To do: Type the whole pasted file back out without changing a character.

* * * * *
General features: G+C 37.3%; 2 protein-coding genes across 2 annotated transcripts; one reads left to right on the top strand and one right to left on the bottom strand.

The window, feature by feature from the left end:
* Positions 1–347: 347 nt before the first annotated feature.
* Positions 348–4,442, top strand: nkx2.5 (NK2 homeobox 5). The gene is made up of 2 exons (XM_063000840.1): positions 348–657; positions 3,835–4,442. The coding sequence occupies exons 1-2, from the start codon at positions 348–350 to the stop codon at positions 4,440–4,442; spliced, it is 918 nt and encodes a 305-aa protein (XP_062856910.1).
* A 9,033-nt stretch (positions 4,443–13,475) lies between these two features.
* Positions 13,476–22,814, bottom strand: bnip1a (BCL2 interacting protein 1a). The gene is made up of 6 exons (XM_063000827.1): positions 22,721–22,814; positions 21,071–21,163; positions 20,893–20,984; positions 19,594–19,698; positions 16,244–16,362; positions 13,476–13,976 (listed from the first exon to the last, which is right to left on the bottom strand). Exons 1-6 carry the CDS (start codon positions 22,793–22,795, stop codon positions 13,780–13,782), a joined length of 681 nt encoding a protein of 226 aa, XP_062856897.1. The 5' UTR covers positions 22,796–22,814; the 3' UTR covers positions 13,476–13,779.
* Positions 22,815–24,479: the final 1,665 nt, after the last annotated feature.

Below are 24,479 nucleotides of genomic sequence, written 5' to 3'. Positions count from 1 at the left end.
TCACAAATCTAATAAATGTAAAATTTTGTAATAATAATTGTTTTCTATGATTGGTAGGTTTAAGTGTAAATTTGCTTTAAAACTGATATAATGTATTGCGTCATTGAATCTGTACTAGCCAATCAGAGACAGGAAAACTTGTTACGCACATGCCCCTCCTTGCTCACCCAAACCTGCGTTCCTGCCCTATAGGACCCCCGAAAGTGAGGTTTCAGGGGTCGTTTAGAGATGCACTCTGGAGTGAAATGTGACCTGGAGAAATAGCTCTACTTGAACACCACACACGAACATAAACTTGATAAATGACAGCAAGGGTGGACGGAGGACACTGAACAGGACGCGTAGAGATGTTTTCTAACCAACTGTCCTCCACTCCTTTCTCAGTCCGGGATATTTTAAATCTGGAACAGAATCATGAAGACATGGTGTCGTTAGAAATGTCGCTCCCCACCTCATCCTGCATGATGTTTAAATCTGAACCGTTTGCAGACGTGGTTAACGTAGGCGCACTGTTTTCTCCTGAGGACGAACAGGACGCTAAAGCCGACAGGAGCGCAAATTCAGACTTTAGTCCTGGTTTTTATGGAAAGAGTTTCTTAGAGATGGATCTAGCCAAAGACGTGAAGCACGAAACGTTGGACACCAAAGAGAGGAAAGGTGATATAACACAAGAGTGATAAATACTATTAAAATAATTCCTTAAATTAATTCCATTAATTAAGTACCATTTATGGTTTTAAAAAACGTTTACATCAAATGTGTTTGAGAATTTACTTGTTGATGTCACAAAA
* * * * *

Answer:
General features: G+C 37.3%; 2 protein-coding genes across 2 annotated transcripts; one reads left to right on the top strand and one right to left on the bottom strand.

The window, feature by feature from the left end:
* Positions 1–347: 347 nt before the first annotated feature.
* Positions 348–4,442, top strand: nkx2.5 (NK2 homeobox 5). The gene is made up of 2 exons (XM_063000840.1): positions 348–657; positions 3,835–4,442. The coding sequence occupies exons 1-2, from the start codon at positions 348–350 to the stop codon at positions 4,440–4,442; spliced, it is 918 nt and encodes a 305-aa protein (XP_062856910.1).
* A 9,033-nt stretch (positions 4,443–13,475) lies between these two features.
* Positions 13,476–22,814, bottom strand: bnip1a (BCL2 interacting protein 1a). The gene is made up of 6 exons (XM_063000827.1): positions 22,721–22,814; positions 21,071–21,163; positions 20,893–20,984; positions 19,594–19,698; positions 16,244–16,362; positions 13,476–13,976 (listed from the first exon to the last, which is right to left on the bottom strand). Exons 1-6 carry the CDS (start codon positions 22,793–22,795, stop codon positions 13,780–13,782), a joined length of 681 nt encoding a protein of 226 aa, XP_062856897.1. The 5' UTR covers positions 22,796–22,814; the 3' UTR covers positions 13,476–13,779.
* Positions 22,815–24,479: the final 1,665 nt, after the last annotated feature.

Below are 24,479 nucleotides of genomic sequence, written 5' to 3'. Positions count from 1 at the left end.
TCACAAATCTAATAAATGTAAAATTTTGTAATAATAATTGTTTTCTATGATTGGTAGGTTTAAGTGTAAATTTGCTTTAAAACTGATATAATGTATTGCGTCATTGAATCTGTACTAGCCAATCAGAGACAGGAAAACTTGTTACGCACATGCCCCTCCTTGCTCACCCAAACCTGCGTTCCTGCCCTATAGGACCCCCGAAAGTGAGGTTTCAGGGGTCGTTTAGAGATGCACTCTGGAGTGAAATGTGACCTGGAGAAATAGCTCTACTTGAACACCACACACGAACATAAACTTGATAAATGACAGCAAGGGTGGACGGAGGACACTGAACAGGACGCGTAGAGATGTTTTCTAACCAACTGTCCTCCACTCCTTTCTCAGTCCGGGATATTTTAAATCTGGAACAGAATCATGAAGACATGGTGTCGTTAGAAATGTCGCTCCCCACCTCATCCTGCATGATGTTTAAATCTGAACCGTTTGCAGACGTGGTTAACGTAGGCGCACTGTTTTCTCCTGAGGACGAACAGGACGCTAAAGCCGACAGGAGCGCAAATTCAGACTTTAGTCCTGGTTTTTATGGAAAGAGTTTCTTAGAGATGGATCTAGCCAAAGACGTGAAGCACGAAACGTTGGACACCAAAGAGAGGAAAGGTGATATAACACAAGAGTGATAAATACTATTAAAATAATTCCTTAAATTAATTCCATTAATTAAGTACCATTTATGGTTTTAAAAAACGTTTACATCAAATGTGTTTGAGAATTTACTTGTTGATGTCACAAAA